There seems to be no one solution to improving the site. If you scrape and replace, you’ve still got the layer of clay underneath, and sooner or later end up with the same results. If you regularly add layers of organic matter on top, eventually the worms will do a great job of incorporating the OM with the clay without the damage that rototilling would do. Do you want to work on this project for 5 years or so? (I would.) If you already have large shrubs or trees, they have adapted to the current level of the ground, and their superficial roots would surely not appreciate several inches of material on their heads, effectively suffocating them. So if you do choose the “top dressing” option, keep those layers less than about 2-3″.

Now here’s a couple other options, and both involve abandoning any attempt to have a grassy lawn:

1. Substitute your grass turf with another lawn alternative.

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Thanks to A Small Green Space for her picture of a clover lawn.

Dutch White Clover will grow from seed on your clay patch, and if you already have grass “growing” there, the clover will happily coexist. If the site is bare, sow a lot of clover.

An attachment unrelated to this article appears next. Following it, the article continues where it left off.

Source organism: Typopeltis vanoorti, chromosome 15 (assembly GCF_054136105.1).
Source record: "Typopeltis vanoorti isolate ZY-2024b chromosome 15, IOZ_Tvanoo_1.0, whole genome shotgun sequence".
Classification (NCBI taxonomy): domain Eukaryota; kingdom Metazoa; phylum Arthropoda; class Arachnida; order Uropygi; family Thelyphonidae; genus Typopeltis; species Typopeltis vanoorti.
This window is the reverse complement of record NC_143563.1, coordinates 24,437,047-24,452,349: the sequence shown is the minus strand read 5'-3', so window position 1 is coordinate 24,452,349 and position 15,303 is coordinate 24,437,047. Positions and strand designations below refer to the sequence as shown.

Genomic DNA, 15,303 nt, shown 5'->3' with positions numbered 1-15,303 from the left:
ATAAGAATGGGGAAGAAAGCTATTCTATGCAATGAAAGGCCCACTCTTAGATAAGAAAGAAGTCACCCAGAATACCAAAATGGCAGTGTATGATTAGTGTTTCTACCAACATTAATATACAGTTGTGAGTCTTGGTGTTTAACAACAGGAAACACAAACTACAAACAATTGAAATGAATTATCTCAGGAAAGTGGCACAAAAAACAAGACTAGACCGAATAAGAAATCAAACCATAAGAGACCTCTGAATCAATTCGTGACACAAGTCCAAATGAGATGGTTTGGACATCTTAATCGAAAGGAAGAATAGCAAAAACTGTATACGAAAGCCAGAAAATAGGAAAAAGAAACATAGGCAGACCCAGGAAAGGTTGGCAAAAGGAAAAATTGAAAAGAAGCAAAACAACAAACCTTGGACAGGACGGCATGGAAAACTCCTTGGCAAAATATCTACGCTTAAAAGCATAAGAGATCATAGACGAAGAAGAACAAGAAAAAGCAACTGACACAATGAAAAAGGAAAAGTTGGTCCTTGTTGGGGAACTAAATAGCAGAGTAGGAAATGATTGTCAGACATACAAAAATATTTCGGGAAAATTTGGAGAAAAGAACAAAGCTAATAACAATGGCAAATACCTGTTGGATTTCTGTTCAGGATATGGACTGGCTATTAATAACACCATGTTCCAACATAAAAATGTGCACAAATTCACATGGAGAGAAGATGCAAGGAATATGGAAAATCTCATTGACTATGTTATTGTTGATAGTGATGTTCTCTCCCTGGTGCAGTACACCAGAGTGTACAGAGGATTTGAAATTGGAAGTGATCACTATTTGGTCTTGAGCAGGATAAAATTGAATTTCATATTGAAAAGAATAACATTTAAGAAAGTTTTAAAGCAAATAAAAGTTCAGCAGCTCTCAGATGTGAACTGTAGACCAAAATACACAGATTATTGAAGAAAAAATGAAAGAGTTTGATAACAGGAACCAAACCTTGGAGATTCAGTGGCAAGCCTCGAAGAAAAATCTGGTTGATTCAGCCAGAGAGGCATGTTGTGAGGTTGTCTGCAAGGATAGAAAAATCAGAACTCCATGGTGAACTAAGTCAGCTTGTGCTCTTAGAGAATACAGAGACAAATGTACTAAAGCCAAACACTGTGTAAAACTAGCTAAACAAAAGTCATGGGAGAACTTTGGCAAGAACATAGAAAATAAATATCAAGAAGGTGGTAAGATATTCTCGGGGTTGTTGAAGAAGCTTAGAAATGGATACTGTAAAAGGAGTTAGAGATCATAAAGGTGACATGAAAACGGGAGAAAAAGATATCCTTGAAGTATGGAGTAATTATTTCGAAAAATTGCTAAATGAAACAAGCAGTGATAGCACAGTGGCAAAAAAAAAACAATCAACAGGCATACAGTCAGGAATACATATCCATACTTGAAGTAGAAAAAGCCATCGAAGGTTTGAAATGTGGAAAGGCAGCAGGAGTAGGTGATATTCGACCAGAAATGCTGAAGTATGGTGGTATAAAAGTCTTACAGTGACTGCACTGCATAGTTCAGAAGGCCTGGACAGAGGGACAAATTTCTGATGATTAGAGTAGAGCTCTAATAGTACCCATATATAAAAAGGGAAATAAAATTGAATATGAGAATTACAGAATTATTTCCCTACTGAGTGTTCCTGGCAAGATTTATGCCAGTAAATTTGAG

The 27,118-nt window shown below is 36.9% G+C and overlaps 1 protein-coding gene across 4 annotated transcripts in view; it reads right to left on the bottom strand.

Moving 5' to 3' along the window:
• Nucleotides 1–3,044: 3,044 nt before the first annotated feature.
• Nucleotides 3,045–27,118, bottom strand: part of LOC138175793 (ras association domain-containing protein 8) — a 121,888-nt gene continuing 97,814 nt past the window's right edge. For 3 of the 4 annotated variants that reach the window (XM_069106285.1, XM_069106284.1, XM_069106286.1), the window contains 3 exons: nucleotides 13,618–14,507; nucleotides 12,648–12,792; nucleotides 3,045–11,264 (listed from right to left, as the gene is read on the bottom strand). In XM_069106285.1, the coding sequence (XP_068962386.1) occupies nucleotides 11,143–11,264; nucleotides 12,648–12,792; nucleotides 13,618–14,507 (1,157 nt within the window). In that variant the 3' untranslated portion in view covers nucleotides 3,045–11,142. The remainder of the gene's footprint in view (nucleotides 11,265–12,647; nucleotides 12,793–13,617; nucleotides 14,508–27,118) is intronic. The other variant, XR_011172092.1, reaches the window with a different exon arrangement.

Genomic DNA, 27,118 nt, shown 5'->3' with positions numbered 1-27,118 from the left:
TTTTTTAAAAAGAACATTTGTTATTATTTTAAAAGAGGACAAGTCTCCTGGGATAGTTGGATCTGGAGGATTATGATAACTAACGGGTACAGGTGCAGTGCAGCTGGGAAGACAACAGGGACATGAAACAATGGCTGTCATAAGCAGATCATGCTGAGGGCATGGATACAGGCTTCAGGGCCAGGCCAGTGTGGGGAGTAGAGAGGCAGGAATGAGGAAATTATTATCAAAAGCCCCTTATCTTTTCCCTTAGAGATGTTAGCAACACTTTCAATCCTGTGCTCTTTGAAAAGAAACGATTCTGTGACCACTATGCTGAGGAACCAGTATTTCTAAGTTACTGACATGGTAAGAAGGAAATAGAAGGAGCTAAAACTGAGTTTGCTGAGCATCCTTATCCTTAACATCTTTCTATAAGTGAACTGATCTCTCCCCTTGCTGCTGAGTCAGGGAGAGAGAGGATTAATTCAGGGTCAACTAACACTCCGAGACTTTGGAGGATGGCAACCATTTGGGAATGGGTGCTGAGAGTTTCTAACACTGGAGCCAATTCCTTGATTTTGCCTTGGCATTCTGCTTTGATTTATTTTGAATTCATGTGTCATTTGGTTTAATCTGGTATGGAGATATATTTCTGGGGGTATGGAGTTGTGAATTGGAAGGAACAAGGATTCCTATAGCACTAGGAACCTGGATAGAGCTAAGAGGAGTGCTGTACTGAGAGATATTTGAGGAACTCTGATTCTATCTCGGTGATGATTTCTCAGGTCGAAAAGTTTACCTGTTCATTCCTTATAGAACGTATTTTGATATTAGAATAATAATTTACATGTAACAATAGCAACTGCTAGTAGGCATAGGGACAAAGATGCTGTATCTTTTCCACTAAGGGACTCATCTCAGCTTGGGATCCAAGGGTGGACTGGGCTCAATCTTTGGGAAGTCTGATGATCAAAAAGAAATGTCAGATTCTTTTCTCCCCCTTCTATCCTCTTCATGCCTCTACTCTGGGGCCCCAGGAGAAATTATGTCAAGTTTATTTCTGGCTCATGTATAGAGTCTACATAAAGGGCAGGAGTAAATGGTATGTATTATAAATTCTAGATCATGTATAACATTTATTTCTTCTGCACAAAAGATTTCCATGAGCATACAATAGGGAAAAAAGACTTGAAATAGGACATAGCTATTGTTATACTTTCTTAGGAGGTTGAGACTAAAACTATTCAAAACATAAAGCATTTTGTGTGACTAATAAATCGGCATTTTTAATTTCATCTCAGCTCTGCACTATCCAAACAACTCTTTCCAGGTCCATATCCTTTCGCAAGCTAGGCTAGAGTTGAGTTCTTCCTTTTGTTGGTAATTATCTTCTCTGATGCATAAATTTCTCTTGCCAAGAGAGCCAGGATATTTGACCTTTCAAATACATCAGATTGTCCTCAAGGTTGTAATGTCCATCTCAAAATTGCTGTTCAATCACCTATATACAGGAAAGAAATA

Sedges are another option, such as Carex “Hime Kawasuga” or C. pennsylvanica, short growing, underground spreading, infrequently mow-able clumping grasses.

I’ll do another post exclusively on lawn alternatives, so stay tuned…

2. Raised beds. Instead of trying to manage the whole yard, build several raised beds with pathways in between. These can be your typical 2×8″ boards filled with compost and soil, or something a lot more attractive and creative-looking like dry-stack stones in less rectangular shapes.

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Dry-stack bricks, not dry-stack rocks, but still very cool.

This has been an overly long post, so I’ll stop here and save the rest for a future post.

Do you have soil that is less than Ideal? In fact, how do I even know if it is less than ideal, or if it’s my less-than-optimal technique that’s responsible for under-performing plants?

Leave a comment, share this to your favourite social network site, ask questions. You don’t need to suffer with a garden space that doesn’t meet your needs. Let’s get things working better!